Globalization, the rise of biotechnology and catching up in agricultural innovation: The case of Bt technology in India

M. Iizuka, A. Thutupalli

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The agricultural sector has played an important role in the provision of
food, foreign exchange and sustainable energy to many developing
countries. This sector, however, has not been considered as a driving
force of innovation as compared to other productive sectors. However,
recent economics and international business literature suggests that the
agricultural sector (1) has become knowledge intensive with the rise of
biotechnology (Bt); and (2) is a sector where firms in developing
countries can play an important role in production and innovation due to
their latent advantage in the context-specific or in-situ knowledge
base. In this paper, we first present a conceptual framework that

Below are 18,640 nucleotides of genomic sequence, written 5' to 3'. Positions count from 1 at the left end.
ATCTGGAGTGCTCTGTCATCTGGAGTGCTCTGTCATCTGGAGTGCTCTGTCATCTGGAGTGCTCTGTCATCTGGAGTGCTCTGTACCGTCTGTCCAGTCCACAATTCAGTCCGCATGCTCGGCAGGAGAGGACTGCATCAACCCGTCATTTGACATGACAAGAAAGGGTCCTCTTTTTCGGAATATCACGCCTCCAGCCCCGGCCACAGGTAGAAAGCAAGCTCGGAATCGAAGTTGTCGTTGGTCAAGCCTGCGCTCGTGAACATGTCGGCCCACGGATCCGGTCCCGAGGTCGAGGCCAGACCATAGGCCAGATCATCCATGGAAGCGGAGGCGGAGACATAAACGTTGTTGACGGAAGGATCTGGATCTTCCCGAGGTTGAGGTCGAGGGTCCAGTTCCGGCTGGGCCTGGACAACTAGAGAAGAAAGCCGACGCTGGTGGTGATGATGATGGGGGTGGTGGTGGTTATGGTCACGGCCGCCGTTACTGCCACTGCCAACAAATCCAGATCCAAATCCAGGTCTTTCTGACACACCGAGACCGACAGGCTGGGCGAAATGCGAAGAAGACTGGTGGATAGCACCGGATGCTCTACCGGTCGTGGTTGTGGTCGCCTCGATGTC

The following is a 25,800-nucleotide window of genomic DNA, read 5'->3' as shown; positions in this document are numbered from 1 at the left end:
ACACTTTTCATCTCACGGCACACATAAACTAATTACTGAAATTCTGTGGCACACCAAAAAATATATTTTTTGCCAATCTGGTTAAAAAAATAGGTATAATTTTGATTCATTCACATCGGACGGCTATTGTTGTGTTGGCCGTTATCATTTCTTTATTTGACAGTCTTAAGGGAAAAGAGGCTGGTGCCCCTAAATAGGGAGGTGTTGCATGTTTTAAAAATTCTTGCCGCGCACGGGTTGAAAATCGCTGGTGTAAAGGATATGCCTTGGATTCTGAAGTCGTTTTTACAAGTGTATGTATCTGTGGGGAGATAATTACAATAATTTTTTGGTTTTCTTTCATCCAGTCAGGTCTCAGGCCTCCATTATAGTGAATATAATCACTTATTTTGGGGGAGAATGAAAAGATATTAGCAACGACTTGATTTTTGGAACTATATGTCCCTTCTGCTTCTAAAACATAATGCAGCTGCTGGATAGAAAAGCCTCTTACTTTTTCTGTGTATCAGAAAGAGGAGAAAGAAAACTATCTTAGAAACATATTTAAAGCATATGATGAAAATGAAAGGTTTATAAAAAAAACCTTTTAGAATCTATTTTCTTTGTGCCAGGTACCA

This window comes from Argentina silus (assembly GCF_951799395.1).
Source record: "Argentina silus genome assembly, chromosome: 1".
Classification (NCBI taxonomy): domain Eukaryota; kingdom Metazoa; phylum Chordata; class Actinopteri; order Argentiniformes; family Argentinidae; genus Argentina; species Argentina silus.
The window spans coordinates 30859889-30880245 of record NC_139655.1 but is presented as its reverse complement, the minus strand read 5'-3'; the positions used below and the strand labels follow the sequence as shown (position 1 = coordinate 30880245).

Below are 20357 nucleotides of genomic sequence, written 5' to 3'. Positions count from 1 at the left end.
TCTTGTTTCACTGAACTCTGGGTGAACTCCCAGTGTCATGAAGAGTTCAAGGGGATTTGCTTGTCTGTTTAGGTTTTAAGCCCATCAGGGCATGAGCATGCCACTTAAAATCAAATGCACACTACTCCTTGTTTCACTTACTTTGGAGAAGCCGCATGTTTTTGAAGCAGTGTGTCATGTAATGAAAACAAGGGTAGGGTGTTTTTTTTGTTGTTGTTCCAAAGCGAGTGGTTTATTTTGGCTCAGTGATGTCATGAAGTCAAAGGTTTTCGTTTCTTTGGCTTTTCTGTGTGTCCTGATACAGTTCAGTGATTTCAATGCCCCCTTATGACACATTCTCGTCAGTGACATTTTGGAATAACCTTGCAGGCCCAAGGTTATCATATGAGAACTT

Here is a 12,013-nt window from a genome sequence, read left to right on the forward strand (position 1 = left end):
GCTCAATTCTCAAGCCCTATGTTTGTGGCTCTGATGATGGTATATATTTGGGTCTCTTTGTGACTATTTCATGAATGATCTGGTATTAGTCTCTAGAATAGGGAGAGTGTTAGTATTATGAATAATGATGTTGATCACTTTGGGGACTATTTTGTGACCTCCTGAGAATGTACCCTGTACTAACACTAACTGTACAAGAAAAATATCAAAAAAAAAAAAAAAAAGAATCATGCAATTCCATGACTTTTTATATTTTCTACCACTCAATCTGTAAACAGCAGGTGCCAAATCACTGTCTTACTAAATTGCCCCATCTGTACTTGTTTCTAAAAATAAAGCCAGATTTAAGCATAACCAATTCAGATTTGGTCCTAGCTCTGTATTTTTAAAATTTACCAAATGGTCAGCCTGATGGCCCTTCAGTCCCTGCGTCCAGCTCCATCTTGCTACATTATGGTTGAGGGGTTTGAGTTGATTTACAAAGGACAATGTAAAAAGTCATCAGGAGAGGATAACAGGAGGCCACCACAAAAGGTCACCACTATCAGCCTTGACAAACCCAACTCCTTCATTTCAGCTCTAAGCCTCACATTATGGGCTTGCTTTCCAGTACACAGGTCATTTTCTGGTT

characterizes the knowledge required for successful agricultural
innovation against the backdrop of globalization and rise of
biotechnology. We then examine the case of diffusion of Bt cotton
hybrids (Bacillus thuringiensis, an insect resistant seed technology) in
India to illustrate the dynamics of knowledge creation and catching up
by the local seed firms based on their interactions with global as well
as other local firms. Our analysis reveals that the local firms with
absorptive capacity, that is, the ability to effectively integrate
location-specific (in-situ knowledge) and generic scientific knowledge
(global knowledge) can catch up with global frontier technologies to
gain significant domestic market shares.
Original languageEnglish
Place of PublicationMaastricht
Publication statusPublished - 1 Jan 2014

Publication series

SeriesUNU-MERIT Working Papers

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